Although Afghanistan had declared its neutral stance since the beginning of the conflict in Tajikistan, special reports proved the exact opposite. Many UTO rebels were eventually aided by Taliban extremists and Al-Qaeda members in their fight against the Tajik government forces. It was clear that because of the unsettled nature of the country and its close geographical proximity with Afghanistan, this controversial support from the Taliban could escalate to an extremist Islamic takeover of Tajikistan, alarmingly resembling the Islamic caliphate that we witness today in Afghanistan. One of the key figures that aided the extremist rebels was Shah Massoud, a war veteran that fought against the Soviets in the 1980s. He was also the leader of Jamiat-e Islami, a political party in Afghanistan that was in favor of ousting any communist influence from Tajikistan and destabilizing the Russian Federation. By 1996, it was clear that the civil war had escalated dramatically. With the aid of radical extremists from Afghanistan, the Russian forces that were aiding the government realized that they could not waste time and with the advantage of their superior forces managed to capture Dushanbe and crush any potential revolt against them and the Tajik government. The following year, the war ended after a United Nations armistice sponsored by Russia.
Post-Conflict Peace Process
In 1997, the Inter-Tajik Dialogue which was a Track II Diplomacy initiative managed to settle an armistice from both sides. A power-sharing agreement was signed, officially ending the war. President Emomali Rahmon, the leader of the UTO rebels, Sayid Abdulloh Nuri, and the President of the Russian Federation, Boris Yeltsin, all met in the Kremlin on June 26, 1997, to finalize the peace treaty. Elections were held in 1999, where Emomali Rahmon, leader of the People’s Democratic Party of Tajikistan won 97% of the vote. The peace process combined both official and civic channels of communication between the government, the rebels, and the Russian Federation which was considered the de facto negotiator for the end of the civil war. The dialogue between all three parties provided a new understanding of the Tajik conflict. While it was far from perfect, the negotiations allowed the representation of different views and perspectives that allowed each party to understand the goals and interests of the other side.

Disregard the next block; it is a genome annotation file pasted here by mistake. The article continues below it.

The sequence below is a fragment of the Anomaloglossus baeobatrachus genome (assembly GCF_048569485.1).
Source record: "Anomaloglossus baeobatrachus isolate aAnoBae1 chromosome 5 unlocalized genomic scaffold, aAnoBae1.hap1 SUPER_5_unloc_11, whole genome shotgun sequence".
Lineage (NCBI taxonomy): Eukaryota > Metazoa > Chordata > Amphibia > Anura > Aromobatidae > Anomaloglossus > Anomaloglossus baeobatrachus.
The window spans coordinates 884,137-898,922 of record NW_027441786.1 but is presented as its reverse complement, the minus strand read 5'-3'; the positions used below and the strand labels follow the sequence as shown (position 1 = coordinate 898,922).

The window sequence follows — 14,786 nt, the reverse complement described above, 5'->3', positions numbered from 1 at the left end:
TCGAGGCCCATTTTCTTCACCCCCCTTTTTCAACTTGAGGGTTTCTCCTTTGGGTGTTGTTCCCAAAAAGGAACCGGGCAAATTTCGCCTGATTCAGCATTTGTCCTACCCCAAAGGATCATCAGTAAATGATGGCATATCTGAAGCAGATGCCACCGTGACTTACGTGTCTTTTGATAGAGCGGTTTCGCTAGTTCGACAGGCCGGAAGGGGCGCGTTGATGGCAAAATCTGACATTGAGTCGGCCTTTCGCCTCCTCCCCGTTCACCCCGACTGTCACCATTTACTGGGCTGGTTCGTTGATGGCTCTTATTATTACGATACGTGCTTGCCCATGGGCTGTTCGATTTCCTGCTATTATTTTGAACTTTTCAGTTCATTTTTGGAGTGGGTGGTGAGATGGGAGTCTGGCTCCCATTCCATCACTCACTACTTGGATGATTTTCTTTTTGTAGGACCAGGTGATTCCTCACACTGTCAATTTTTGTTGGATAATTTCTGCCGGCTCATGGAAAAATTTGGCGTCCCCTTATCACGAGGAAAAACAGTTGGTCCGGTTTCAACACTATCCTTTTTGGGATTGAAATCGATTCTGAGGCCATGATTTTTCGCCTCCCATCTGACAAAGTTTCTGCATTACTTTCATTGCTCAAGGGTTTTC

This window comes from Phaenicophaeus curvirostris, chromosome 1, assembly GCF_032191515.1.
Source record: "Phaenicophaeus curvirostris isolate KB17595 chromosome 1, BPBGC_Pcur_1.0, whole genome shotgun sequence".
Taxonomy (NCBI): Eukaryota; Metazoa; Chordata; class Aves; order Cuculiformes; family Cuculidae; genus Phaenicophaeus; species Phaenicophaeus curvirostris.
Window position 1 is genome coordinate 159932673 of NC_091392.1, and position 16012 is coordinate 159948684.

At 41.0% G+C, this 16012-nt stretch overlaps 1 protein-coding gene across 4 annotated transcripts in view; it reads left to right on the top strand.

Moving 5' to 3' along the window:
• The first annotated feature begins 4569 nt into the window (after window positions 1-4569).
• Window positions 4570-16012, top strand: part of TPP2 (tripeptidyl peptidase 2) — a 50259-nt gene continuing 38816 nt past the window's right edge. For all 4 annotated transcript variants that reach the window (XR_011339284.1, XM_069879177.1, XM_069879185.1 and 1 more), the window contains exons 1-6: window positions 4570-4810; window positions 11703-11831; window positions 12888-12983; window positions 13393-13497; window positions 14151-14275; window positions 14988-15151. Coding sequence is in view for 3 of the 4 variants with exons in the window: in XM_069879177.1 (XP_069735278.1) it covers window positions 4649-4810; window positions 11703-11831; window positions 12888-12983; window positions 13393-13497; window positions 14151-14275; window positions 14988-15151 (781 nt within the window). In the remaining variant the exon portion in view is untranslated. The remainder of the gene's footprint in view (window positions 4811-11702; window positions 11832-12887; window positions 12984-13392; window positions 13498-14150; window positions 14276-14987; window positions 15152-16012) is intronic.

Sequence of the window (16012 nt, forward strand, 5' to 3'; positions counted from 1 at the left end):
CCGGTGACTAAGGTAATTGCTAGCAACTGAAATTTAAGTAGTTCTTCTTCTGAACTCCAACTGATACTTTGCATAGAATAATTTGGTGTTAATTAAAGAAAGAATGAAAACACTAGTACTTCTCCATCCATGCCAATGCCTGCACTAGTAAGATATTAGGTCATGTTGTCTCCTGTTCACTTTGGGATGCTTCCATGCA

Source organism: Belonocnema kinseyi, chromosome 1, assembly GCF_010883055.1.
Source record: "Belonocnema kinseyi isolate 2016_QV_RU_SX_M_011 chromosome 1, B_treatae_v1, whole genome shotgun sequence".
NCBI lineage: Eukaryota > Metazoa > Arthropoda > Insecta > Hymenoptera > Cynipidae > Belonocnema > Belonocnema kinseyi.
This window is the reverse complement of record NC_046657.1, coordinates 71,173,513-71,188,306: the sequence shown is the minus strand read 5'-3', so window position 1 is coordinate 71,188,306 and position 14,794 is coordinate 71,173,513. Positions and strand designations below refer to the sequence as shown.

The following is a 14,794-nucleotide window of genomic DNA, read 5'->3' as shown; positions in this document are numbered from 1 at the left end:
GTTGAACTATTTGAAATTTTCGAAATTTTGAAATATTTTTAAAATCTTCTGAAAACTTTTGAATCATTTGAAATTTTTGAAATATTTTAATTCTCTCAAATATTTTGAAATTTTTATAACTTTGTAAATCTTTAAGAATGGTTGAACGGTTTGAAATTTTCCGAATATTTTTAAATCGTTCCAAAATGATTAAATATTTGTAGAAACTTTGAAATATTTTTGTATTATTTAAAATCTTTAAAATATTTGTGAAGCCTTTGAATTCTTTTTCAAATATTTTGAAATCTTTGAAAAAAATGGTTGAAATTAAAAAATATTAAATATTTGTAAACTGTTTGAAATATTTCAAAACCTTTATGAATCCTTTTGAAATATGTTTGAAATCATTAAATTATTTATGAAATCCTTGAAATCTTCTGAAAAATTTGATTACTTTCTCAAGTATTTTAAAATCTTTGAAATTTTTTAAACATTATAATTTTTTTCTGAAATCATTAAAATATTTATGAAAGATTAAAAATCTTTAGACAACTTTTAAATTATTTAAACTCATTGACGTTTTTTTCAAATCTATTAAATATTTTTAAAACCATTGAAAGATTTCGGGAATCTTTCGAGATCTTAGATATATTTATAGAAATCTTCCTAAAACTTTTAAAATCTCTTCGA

Emomali Rahmon has been the de facto leader of Tajikistan for almost 30 years now. Some experts are arguing that this long-standing grip on power has turned the country into a family-owned business, with many of Rahmon’s relatives occupying key government and administration positions throughout the country. Despite its economic growth, Tajikistan is considered to be one of the poorest countries in Central Asia. The economy is still concentrated on the agricultural sector, while their biggest asset is their labour power. One in four families has at least one family member working abroad. According to the International Labor Organization, the total labour migration out of the country encompasses between 800.000.000 to 1.000.000 people, which represents about 10% of the total population of 10.000.000.
In terms of a model for future conflict resolutions in Central Asia, the case of Tajikistan offers some insights as to how to deal with such threats. Emomali Rahmon quickly understood that the containment of Islamic extremism was a key factor in not allowing bursts of violence throughout his country. He began a secular campaign that focuses on preserving the inner religion of the country and not allowing external factors, such as foreign Islamic educators to have access to the religious education of the Tajik people. The goal of this objective can be influential for other countries in Central Asia in order to stabilize any potential outbreak of violence or dispute. In addition, external actors can pursue a similar goal of launching a peaceful dialogue with Islamic activists and educators to separate the moderate part of the religion from the radical one. In the end, a Track II Diplomacy path and containment of religious extremism can create a significant space for dialogue and compromise between different factions. Although the situation in Tajikistan might be seen as an example, for this model to work for other countries in the region, any process of dialogue must compromise with the different socio-political developments that might occur.